Provider feedback improves adherence with AHCPR Smoking Cessation Guideline.Prev Med. 2001 Nov; 33(5):415-21.PM
This study evaluated the effect of primary care providers' adherence with the AHCPR Smoking Cessation Guideline after receiving a multicomponent intervention.
A quasi-experimental study with one intervention and one control team was conducted in a southeastern Veterans Affairs Medical Center primary care setting. During phase I, chart reviews were conducted to measure baseline provider adherence and documentation of the four A's (ask, advise, assist, arrange). In phase II, the intervention team received a single educational session on the AHCPR Guideline, four A's, and tobacco dependence treatment. This was followed by chart reviews of patients seen 4 to 8 weeks after the educational intervention to measure provider adherence and documentation of the four A's. During phase III, the intervention team received individual and team feedback from the chart reviews in phases I and II and booster education on the AHCPR Guideline. Chart reviews were conducted from patient visits 4 to 8 weeks after the feedback and booster education to determine provider adherence and documentation of the four A's.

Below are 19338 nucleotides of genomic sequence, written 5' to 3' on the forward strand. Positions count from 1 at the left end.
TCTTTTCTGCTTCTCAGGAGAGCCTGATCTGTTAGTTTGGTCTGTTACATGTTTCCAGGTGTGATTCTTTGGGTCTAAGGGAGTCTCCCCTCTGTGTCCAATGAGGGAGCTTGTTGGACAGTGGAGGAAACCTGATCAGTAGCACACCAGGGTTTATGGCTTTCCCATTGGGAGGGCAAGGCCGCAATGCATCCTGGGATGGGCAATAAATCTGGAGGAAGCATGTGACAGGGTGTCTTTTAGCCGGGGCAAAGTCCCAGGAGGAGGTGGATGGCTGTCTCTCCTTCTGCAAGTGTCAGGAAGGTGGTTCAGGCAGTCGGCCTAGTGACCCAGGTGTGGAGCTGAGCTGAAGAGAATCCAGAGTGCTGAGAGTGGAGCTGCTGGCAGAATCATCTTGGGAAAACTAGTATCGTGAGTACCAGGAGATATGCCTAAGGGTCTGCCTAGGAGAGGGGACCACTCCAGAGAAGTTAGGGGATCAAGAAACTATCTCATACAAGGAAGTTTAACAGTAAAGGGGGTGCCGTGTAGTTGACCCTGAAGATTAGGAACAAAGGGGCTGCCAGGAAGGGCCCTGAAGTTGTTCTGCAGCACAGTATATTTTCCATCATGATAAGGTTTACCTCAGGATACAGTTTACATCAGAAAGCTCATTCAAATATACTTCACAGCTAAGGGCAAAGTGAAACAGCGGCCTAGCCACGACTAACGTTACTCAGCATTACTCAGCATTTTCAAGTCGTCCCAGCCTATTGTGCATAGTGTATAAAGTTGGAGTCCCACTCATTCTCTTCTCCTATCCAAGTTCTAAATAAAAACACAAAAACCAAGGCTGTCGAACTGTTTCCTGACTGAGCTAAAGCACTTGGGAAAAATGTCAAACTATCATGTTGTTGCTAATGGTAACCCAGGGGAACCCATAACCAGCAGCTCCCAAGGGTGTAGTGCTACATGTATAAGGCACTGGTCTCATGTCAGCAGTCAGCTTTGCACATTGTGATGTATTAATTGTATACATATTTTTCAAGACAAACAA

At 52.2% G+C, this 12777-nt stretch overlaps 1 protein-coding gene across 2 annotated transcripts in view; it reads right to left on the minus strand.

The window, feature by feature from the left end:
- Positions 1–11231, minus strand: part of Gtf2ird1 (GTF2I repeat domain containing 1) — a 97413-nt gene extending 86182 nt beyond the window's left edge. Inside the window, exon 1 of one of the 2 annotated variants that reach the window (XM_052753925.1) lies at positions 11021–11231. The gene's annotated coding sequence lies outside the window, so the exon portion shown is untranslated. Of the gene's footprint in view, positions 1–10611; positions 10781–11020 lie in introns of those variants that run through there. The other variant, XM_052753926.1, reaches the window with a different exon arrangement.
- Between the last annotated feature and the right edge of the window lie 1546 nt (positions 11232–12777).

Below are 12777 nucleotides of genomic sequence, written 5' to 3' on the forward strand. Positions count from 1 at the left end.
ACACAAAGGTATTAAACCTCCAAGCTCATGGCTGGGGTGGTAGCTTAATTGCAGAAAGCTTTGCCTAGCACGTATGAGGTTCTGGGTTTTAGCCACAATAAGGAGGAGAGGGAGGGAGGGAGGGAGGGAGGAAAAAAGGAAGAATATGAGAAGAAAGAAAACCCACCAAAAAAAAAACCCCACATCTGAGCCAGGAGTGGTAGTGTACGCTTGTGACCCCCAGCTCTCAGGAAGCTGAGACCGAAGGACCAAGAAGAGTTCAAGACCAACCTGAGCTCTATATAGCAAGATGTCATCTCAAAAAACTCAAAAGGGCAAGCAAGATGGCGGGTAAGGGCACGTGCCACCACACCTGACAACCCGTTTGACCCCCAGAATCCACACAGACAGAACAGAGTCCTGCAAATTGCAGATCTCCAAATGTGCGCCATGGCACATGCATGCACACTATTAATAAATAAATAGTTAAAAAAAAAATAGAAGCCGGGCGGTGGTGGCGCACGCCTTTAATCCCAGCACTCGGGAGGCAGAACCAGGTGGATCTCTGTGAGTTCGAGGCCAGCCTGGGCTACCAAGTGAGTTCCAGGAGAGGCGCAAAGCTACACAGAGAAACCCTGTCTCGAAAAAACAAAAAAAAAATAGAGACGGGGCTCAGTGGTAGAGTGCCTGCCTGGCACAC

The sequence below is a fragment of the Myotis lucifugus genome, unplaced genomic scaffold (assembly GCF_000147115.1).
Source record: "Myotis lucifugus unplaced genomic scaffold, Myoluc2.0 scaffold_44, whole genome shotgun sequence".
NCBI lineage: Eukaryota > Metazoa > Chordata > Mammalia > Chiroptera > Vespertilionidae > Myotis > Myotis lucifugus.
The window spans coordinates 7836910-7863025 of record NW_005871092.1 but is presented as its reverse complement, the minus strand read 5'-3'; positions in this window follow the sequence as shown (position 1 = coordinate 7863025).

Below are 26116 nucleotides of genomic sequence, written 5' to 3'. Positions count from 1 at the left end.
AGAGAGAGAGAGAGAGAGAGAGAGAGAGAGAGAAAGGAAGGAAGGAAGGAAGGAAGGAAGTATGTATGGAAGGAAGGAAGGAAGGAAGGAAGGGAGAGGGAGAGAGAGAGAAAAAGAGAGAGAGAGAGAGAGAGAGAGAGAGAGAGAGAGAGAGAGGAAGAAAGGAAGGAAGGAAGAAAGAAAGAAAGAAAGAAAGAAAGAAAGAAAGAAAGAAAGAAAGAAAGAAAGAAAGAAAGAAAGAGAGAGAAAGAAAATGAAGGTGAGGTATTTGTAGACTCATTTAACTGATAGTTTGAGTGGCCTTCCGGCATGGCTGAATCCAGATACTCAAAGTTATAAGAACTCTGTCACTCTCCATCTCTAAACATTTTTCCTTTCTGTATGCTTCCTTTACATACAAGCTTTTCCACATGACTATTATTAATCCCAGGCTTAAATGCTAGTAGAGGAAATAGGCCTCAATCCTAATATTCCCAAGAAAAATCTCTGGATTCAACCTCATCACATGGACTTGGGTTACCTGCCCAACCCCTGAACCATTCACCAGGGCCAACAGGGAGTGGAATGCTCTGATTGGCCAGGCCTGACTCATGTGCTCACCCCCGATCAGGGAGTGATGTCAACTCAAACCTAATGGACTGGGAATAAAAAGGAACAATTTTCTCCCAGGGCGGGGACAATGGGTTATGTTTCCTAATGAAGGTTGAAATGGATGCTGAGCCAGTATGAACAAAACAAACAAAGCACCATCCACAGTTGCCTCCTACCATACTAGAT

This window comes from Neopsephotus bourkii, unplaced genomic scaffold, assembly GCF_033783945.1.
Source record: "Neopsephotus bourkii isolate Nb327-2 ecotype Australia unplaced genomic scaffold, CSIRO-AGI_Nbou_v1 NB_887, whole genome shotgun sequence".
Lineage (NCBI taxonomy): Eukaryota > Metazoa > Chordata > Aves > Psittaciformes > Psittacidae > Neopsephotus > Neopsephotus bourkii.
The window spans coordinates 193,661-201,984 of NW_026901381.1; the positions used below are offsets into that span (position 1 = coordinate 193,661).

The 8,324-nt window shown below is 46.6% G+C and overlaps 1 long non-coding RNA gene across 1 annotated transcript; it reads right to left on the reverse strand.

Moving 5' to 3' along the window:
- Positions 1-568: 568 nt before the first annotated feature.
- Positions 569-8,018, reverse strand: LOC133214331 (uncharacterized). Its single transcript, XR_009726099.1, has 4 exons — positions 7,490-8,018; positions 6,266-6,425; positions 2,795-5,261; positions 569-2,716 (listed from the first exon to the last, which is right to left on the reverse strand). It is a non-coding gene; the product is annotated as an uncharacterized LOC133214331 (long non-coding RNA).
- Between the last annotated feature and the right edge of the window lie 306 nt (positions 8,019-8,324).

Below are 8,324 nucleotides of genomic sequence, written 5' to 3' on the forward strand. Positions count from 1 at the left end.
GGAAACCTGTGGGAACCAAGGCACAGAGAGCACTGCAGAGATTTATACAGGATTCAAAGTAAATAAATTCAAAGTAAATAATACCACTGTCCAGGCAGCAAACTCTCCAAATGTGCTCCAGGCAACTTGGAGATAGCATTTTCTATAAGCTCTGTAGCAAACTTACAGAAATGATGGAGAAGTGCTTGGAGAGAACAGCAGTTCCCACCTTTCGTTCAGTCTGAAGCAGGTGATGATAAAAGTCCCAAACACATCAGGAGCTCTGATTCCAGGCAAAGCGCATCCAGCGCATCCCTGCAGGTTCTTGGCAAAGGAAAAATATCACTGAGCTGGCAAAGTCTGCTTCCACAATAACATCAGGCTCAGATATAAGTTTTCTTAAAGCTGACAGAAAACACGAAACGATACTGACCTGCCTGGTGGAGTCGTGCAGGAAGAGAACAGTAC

A nested repeated measures two-factor analysis of variance was performed for each of the following outcomes: ask, advise, assist, and arrange. Data analyses revealed that both the control and the intervention teams had 100% compliance in asking the patient about smoking status. There was a prestudy implementation of the vital sign stamp that included smoking status in this setting. Education on tobacco dependence and the AHCPR Guideline had no significant impact on provider performance with the advisement, assistance, and arrangement of follow-up. However, significant improvements occurred in the intervention team in the advisement (P = 0.05), assistance (P = 0.001), and arrangement of follow-up (P = 0.001) phase after individual and team feedback was provided. This research supports the fact that feedback impacts individuals and team performances and facilitated positive system changes to improve provider adherence with the AHCPR recommendations in treating tobacco dependence.